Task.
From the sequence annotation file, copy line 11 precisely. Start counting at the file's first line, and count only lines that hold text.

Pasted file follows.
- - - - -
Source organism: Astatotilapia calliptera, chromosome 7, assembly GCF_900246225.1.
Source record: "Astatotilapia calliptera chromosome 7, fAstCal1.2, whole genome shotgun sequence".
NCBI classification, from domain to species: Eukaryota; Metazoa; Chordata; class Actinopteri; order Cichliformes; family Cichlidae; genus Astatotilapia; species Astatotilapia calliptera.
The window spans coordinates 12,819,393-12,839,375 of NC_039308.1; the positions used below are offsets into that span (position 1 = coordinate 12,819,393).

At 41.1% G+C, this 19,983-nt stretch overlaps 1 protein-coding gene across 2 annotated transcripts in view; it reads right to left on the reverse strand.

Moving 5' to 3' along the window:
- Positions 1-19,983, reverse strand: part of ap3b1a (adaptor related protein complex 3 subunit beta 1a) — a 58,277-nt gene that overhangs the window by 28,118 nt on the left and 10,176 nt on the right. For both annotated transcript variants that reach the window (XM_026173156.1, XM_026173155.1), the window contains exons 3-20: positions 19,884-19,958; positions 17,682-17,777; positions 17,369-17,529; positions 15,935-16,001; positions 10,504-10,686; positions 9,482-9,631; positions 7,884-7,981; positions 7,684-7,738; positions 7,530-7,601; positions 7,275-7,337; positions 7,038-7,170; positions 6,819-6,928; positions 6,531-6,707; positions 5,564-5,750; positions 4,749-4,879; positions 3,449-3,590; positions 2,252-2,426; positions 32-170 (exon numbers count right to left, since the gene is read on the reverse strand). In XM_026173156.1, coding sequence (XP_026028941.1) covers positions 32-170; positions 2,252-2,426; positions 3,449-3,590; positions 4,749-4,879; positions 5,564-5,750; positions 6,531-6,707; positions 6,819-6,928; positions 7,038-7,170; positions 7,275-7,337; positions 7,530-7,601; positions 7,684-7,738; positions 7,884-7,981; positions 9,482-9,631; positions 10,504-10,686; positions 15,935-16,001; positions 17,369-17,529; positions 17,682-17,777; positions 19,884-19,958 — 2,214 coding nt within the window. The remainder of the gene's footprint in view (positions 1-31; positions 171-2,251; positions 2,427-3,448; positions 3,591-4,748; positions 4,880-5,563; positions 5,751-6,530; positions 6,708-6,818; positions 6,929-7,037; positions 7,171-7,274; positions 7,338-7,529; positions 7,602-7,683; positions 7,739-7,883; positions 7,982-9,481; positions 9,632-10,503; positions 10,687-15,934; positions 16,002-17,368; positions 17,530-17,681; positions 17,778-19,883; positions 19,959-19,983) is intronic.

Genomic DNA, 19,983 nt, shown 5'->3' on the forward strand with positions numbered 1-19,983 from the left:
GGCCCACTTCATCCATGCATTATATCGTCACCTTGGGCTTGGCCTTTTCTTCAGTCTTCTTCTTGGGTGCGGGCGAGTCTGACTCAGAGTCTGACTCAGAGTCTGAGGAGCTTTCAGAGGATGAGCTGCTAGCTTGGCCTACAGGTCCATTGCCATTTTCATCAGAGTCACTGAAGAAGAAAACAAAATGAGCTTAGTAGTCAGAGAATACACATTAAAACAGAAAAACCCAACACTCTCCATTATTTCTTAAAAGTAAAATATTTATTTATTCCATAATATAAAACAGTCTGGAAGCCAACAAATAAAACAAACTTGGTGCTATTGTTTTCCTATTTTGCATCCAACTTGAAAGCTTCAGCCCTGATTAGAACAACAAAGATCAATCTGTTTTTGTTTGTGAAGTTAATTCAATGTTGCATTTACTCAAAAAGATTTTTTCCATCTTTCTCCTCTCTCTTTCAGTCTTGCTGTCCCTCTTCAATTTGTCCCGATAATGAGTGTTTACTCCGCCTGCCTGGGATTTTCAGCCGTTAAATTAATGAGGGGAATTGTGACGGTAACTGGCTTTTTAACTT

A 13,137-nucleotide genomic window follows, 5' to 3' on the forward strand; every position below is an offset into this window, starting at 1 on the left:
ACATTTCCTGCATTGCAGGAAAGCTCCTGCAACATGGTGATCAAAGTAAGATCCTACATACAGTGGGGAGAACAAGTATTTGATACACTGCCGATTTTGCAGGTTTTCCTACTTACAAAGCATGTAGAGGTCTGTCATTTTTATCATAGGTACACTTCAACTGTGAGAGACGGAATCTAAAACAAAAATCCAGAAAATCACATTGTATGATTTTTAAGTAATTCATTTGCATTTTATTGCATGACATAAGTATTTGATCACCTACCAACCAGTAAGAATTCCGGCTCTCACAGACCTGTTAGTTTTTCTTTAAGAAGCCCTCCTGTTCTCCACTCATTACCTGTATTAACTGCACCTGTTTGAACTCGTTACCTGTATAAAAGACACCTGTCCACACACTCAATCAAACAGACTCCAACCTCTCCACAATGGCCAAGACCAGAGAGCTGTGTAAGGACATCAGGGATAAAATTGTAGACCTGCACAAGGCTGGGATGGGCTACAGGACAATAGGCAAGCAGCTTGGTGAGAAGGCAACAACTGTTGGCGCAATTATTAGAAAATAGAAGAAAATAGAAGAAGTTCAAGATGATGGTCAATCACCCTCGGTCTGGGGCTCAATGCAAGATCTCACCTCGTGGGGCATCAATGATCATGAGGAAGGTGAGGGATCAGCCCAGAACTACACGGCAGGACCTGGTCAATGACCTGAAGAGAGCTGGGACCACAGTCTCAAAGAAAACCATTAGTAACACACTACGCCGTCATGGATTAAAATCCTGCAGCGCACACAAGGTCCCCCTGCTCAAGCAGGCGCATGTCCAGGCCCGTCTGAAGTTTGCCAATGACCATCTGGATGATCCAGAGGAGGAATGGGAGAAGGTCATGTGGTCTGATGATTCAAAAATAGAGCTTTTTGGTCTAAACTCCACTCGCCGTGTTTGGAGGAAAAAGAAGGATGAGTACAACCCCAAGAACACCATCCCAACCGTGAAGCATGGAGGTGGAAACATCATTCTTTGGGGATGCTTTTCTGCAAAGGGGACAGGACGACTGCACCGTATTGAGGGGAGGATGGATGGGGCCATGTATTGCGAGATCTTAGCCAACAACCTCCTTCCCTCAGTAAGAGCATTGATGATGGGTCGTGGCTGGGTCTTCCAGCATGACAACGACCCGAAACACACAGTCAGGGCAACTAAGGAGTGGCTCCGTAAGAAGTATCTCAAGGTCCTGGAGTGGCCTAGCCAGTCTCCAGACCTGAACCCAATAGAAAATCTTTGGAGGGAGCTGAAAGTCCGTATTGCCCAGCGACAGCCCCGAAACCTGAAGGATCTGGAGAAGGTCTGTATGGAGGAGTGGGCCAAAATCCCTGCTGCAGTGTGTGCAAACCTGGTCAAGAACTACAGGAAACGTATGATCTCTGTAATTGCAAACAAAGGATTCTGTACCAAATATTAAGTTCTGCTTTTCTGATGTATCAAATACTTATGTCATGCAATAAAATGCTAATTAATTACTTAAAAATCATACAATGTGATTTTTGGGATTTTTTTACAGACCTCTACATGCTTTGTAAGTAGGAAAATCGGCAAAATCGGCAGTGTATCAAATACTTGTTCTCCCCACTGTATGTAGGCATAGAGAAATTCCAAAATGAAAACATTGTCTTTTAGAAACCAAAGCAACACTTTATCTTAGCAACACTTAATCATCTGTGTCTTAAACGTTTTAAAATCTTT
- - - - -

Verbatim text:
ACATTTCCTGCATTGCAGGAAAGCTCCTGCAACATGGTGATCAAAGTAAGATCCTACATACAGTGGGGAGAACAAGTATTTGATACACTGCCGATTTTGCAGGTTTTCCTACTTACAAAGCATGTAGAGGTCTGTCATTTTTATCATAGGTACACTTCAACTGTGAGAGACGGAATCTAAAACAAAAATCCAGAAAATCACATTGTATGATTTTTAAGTAATTCATTTGCATTTTATTGCATGACATAAGTATTTGATCACCTACCAACCAGTAAGAATTCCGGCTCTCACAGACCTGTTAGTTTTTCTTTAAGAAGCCCTCCTGTTCTCCACTCATTACCTGTATTAACTGCACCTGTTTGAACTCGTTACCTGTATAAAAGACACCTGTCCACACACTCAATCAAACAGACTCCAACCTCTCCACAATGGCCAAGACCAGAGAGCTGTGTAAGGACATCAGGGATAAAATTGTAGACCTGCACAAGGCTGGGATGGGCTACAGGACAATAGGCAAGCAGCTTGGTGAGAAGGCAACAACTGTTGGCGCAATTATTAGAAAATAGAAGAAAATAGAAGAAGTTCAAGATGATGGTCAATCACCCTCGGTCTGGGGCTCAATGCAAGATCTCACCTCGTGGGGCATCAATGATCATGAGGAAGGTGAGGGATCAGCCCAGAACTACACGGCAGGACCTGGTCAATGACCTGAAGAGAGCTGGGACCACAGTCTCAAAGAAAACCATTAGTAACACACTACGCCGTCATGGATTAAAATCCTGCAGCGCACACAAGGTCCCCCTGCTCAAGCAGGCGCATGTCCAGGCCCGTCTGAAGTTTGCCAATGACCATCTGGATGATCCAGAGGAGGAATGGGAGAAGGTCATGTGGTCTGATGATTCAAAAATAGAGCTTTTTGGTCTAAACTCCACTCGCCGTGTTTGGAGGAAAAAGAAGGATGAGTACAACCCCAAGAACACCATCCCAACCGTGAAGCATGGAGGTGGAAACATCATTCTTTGGGGATGCTTTTCTGCAAAGGGGACAGGACGACTGCACCGTATTGAGGGGAGGATGGATGGGGCCATGTATTGCGAGATCTTAGCCAACAACCTCCTTCCCTCAGTAAGAGCATTGATGATGGGTCGTGGCTGGGTCTTCCAGCATGACAACGACCCGAAACACACAGTCAGGGCAACTAAGGAGTGGCTCCGTAAGAAGTATCTCAAGGTCCTGGAGTGGCCTAGCCAGTCTCCAGACCTGAACCCAATAGAAAATCTTTGGAGGGAGCTGAAAGTCCGTATTGCCCAGCGACAGCCCCGAAACCTGAAGGATCTGGAGAAGGTCTGTATGGAGGAGTGGGCCAAAATCCCTGCTGCAGTGTGTGCAAACCTGGTCAAGAACTACAGGAAACGTATGATCTCTGTAATTGCAAACAAAGGATTCTGTACCAAATATTAAGTTCTGCTTTTCTGATGTATCAAATACTTATGTCATGCAATAAAATGCTAATTAATTACTTAAAAATCATACAATGTGATTTTTGGGATTTTTTTACAGACCTCTACATGCTTTGTAAGTAGGAAAATCGGCAAAATCGGCAGTGTATCAAATACTTGTTCTCCCCACTGTATGTAGGCATAGAGAAATTCCAAAATGAAAACATTGTCTTTTAGAAACCAAAGCAACACTTTATCTTAGCAACACTTAATCATCTGTGTCTTAAACGTTTTAAAATCTTT